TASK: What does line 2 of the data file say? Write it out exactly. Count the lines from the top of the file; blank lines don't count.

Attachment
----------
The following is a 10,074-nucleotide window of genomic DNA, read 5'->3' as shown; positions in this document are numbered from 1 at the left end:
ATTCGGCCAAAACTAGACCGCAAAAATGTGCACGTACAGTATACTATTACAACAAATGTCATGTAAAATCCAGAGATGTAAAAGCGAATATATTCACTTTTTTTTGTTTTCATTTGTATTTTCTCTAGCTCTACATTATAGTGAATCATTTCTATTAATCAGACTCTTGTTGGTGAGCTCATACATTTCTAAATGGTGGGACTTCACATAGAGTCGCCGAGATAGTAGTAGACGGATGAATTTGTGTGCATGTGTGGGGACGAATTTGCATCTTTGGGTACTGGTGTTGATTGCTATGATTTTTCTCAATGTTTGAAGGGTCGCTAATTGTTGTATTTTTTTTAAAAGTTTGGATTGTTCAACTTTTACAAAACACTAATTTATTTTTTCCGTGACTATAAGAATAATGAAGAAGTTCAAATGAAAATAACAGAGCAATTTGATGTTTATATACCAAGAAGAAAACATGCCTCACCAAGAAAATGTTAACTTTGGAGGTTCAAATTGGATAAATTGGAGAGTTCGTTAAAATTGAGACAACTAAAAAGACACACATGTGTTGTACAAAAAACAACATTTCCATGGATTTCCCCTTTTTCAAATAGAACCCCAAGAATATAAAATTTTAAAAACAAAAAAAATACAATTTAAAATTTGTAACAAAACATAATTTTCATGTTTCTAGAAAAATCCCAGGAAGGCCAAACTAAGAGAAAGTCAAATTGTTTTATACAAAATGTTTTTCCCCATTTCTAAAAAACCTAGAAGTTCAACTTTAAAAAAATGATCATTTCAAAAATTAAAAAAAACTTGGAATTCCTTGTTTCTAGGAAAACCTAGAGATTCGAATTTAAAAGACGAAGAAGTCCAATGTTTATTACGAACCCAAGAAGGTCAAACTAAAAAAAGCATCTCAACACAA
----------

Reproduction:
ATTCGGCCAAAACTAGACCGCAAAAATGTGCACGTACAGTATACTATTACAACAAATGTCATGTAAAATCCAGAGATGTAAAAGCGAATATATTCACTTTTTTTTGTTTTCATTTGTATTTTCTCTAGCTCTACATTATAGTGAATCATTTCTATTAATCAGACTCTTGTTGGTGAGCTCATACATTTCTAAATGGTGGGACTTCACATAGAGTCGCCGAGATAGTAGTAGACGGATGAATTTGTGTGCATGTGTGGGGACGAATTTGCATCTTTGGGTACTGGTGTTGATTGCTATGATTTTTCTCAATGTTTGAAGGGTCGCTAATTGTTGTATTTTTTTTAAAAGTTTGGATTGTTCAACTTTTACAAAACACTAATTTATTTTTTCCGTGACTATAAGAATAATGAAGAAGTTCAAATGAAAATAACAGAGCAATTTGATGTTTATATACCAAGAAGAAAACATGCCTCACCAAGAAAATGTTAACTTTGGAGGTTCAAATTGGATAAATTGGAGAGTTCGTTAAAATTGAGACAACTAAAAAGACACACATGTGTTGTACAAAAAACAACATTTCCATGGATTTCCCCTTTTTCAAATAGAACCCCAAGAATATAAAATTTTAAAAACAAAAAAAATACAATTTAAAATTTGTAACAAAACATAATTTTCATGTTTCTAGAAAAATCCCAGGAAGGCCAAACTAAGAGAAAGTCAAATTGTTTTATACAAAATGTTTTTCCCCATTTCTAAAAAACCTAGAAGTTCAACTTTAAAAAAATGATCATTTCAAAAATTAAAAAAAACTTGGAATTCCTTGTTTCTAGGAAAACCTAGAGATTCGAATTTAAAAGACGAAGAAGTCCAATGTTTATTACGAACCCAAGAAGGTCAAACTAAAAAAAGCATCTCAACACAA